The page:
Ben Bernanke Talks Himself Into A Corner

Good Day,

The phrase, “another day, another dollar” is traced back to the late 1800s where it was a saying adopted by sailors paid by the day.  But that was prior to the rise of the Federal Reserve and their ongoing destruction of the US dollar.  Now the saying would be better as, “Another day, another down day for the dollar”.

As I write gold just hit another all-time as the spot price in Hong Kong hit $1,360.00 as the US dollar continues to look like a swimmer with a rock tied to his legs.

Amazingly and bizarrely enough, this collapse in the dollar has mainly occured not from any action taken by the Federal Reserve but based solely on the words of Ben Bernanke.

We put together a chart showing the Fed's operations for the last year to make this point.  The markets are currently reacting as though the Fed has or will be making some massive changes in their operations.  But, clearly, as of today, the Fed hasn't hardly done anything out of the ordinary.

*Dollar figures in Billions

1) Reserve Bank Credit: the factors that affect reserve balances held by the banks at the Fed
2) Securities Held Outright: the main factor within reserve bank credit that comprises Treasuries, agencies, MBS’s, etc…liquid stuff
3) Total Factors Supplying Fed Funds: often confused with the “balance sheet” or should be used instead of the balance sheet
4) Reserve Balances With Fed Banks: this is the most important category that influences money supply creation by the banks

Note that the changes month to month are so small as to suggest the Fed’s balance sheet has been static all year long.  Keep this in mind when you read news that in the latest week, the Fed’s purchases of Treasuries indicate that QE II is on its way.  A few billion here or there is infinitesimal these days.  You have to see a hundred billion dollar change before it shows up as a blip on the chart.

Since August the Fed has bought $44 billion in Treasuries.  This is less than a quarter of the pace of 2009’s purchases.  Moreover, the category “securities held outright” only increased $8 billion in the last week (less since August), suggesting that the Fed sold securities to buy those Treasuries rather than expanding its “balance sheet”.

Indeed, the Fed’s balance sheet (factors supplying fed funds) increased $9 billion this week, but it is down almost $20 billion since August.  Reserves are down even more (almost $50 billion) since then because currency in circulation increased by about $10 billion, and also due to reverse repos and an increase in gov’t deposits at the Fed (probably resulting from those Treasury purchases).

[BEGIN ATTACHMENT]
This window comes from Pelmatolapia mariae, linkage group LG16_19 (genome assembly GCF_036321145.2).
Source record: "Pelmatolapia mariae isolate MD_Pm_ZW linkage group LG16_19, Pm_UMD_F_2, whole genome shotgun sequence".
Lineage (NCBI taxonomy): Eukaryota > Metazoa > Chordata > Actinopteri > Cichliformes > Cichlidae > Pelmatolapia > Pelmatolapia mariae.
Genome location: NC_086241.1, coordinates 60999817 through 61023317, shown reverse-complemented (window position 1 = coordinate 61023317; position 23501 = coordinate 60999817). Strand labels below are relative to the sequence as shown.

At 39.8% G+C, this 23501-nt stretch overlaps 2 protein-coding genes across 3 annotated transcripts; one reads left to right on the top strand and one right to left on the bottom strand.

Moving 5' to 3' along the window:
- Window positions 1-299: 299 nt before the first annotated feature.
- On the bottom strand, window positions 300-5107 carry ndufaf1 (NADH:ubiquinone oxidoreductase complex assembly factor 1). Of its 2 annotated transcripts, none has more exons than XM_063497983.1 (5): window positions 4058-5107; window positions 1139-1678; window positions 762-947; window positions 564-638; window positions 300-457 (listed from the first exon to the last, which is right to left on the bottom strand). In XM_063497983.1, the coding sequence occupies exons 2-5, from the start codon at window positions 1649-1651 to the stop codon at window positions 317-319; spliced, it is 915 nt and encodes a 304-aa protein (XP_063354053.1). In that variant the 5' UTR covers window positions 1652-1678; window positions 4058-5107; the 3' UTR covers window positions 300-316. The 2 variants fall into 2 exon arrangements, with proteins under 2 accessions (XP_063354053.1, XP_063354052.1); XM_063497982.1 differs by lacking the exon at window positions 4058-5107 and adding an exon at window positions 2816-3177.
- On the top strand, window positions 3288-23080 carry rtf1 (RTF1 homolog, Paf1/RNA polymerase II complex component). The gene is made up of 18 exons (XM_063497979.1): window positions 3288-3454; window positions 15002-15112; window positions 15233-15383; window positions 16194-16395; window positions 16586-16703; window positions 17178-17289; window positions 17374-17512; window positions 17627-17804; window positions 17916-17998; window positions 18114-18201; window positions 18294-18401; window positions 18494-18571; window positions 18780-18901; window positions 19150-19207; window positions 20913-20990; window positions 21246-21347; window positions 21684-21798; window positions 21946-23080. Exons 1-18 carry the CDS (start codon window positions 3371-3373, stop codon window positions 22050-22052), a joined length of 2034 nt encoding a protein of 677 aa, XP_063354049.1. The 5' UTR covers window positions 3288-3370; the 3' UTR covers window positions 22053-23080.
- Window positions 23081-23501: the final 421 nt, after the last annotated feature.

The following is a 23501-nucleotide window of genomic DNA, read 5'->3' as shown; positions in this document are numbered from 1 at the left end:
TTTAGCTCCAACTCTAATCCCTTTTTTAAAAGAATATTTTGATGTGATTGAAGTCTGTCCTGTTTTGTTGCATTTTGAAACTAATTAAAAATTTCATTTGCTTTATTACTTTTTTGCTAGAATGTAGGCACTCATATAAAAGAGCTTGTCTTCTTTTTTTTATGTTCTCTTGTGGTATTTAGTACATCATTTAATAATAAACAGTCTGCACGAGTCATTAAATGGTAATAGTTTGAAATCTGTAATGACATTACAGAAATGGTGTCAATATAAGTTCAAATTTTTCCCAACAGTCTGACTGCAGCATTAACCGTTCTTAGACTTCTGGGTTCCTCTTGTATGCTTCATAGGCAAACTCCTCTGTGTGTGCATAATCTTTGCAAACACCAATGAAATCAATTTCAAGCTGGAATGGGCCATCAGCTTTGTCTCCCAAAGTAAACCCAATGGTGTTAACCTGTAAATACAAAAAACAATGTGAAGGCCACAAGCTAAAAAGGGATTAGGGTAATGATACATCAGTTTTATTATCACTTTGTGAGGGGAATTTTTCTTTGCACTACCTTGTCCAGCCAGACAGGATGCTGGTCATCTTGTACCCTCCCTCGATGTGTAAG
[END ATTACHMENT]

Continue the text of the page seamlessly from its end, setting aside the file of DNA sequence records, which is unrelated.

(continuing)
In the latest week reserve balances have grown $16 billion, but that is after falling $38 billion in August and $29 billion in September.  So any talk about the Fed expanding its balance is out of context unless it refers to the future.

And that is where it gets tricky.  Ben Bernanke has talked himself into a corner.  He has talked up the market so much to prepare for Quantitative Easing II that unless he comes up with an absolutely ludicrous number, like $20 trillion, then the markets will almost certainly have to sell off on the news because they are already pricing in some monstrous number.

And, heaven forbid, if Bernanke decides not to go ahead and yet again debase the US dollar then who knows where the markets would go.  A 2,000 point drop in the Dow and a $150 drop in gold is not out of the question if he were ever to come out and say that they weren't going to go ahead with QE II.

What havoc these centrally planned financial systems wreak on the world.  We would much rather be sitting here looking at real, private, free-market statistics and following which sectors and which companies or doing what.  But, in this topsy turvy world of central banking the biggest influence on the markets are the government bureaucrats and the central bankers and so we find ourselves having to pay attention to know-nothing political hacks at the G7 and G20 meetings and awaiting every word released from the likes of Ben Bernanke, a man who has accomplished absolutely nothing in the real world his entire life.

But Ben may not be around too much longer.  We don't see how he is going to get out of the next 6 months in tact.  He now has two options.  1) Announce a Quantitative Easing II so gargantuan in size and scope that hyperinflation would almost instantly occur or 2) “Dissapoint” the markets with an undersized QE II and watch world stock, bond and commodity markets have record-making collapses.

We'll be waiting and watching Ben… and selling our dollars and buying gold & silver like more and more people are doing every day.

Jeff Berwick

Chief Editor